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Government Piracy The Courts United States Your Rights Online

US Gov't Wants Megaupload Users To Pay For Their Data 203

angry tapir writes "U.S. federal prosecutors are fine with Megaupload users recovering their data — as long as they pay for it. The government's position was explained in a court filing on Friday concerning one of the many interesting side issues that has emerged from the shutdown of Megaupload, formerly one of the most highly trafficked file-sharing sites. Prosecutors were responding to a motion filed by the Electronic Frontier Foundation in late March on behalf of Kyle Goodwin, an Ohio-based sports reporter who used Megaupload legitimately for storing videos. The government argues that it only copied part of the Megaupload data and the physical servers were never seized. Megaupload's 1,103 servers — which hold upwards of 28 petabytes of data — are still held by Carpathia Hosting. Goodwin's options, prosecutors said, are either pay — or sue — Carpathia, or sue Megaupload."
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US Gov't Wants Megaupload Users To Pay For Their Data

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  • Re:Or... (Score:5, Informative)

    by philip.paradis ( 2580427 ) on Wednesday June 13, 2012 @06:05AM (#40306751)

    The funny thing about that idea is that the government actually gets to choose whether a suit against it has merit and can go forward. Good luck with that in many cases.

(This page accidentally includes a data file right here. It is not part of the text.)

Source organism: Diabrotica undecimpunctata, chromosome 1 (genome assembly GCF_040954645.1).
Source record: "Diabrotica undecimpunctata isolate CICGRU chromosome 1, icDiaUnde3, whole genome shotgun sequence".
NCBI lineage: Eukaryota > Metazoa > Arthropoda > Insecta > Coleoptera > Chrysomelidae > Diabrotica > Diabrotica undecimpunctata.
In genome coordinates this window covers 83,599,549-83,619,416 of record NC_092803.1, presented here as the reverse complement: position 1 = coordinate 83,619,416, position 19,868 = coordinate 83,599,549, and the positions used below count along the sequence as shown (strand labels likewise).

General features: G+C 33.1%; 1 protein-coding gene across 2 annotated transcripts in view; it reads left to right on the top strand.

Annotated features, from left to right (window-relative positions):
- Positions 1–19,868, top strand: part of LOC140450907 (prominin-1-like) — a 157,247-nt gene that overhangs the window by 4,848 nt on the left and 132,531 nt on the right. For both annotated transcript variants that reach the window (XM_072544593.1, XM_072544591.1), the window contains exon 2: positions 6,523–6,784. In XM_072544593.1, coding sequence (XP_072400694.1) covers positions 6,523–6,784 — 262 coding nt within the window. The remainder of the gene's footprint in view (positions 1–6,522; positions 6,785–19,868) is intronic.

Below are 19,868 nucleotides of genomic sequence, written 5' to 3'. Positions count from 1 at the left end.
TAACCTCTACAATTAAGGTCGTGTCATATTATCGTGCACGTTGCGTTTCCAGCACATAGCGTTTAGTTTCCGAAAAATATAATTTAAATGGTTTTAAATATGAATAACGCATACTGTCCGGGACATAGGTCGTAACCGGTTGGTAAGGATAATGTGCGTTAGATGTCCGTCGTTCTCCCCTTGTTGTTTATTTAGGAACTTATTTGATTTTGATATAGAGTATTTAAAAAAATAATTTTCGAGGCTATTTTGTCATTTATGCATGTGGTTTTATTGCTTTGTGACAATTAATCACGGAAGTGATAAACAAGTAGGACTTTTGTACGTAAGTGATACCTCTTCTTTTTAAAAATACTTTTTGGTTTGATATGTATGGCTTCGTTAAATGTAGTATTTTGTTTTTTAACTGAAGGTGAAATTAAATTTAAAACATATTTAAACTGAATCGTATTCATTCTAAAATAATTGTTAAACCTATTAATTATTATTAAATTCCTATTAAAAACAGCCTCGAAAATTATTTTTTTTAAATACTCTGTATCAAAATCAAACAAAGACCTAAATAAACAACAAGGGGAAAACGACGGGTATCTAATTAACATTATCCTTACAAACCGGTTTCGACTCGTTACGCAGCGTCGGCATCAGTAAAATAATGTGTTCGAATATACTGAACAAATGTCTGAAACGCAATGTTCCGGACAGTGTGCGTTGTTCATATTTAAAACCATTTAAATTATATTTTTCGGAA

• by dkf ( 304284 ) <donal.k.fellows@manchester.ac.uk> on Wednesday June 13, 2012 @06:18AM (#40306793) Homepage

    Single point of failure is always bad

    Yes. This, a thousand times, this.

    trusting someone else to manage it is worse

    Not really. You're just exchanging one set of risks for another. The risk of messing up on your own shouldn't be underestimated; a fat-fingered rm can cause a lot of damage. Of course, if you're really competent then you'll be aware of the single-point-of-failure problem in the first place and so will replicate as appropriate (and according to budget) but for a lot of people the risks from keeping their data in the cloud are actually lower than from keeping the data locally. It's a trade-off (and so must be optimized to particular situations, as with all trade-offs).

    Things get more complex when you've got data which you want to keep confidential yet available (e.g., health records) but a lot of stuff doesn't need that level of caution.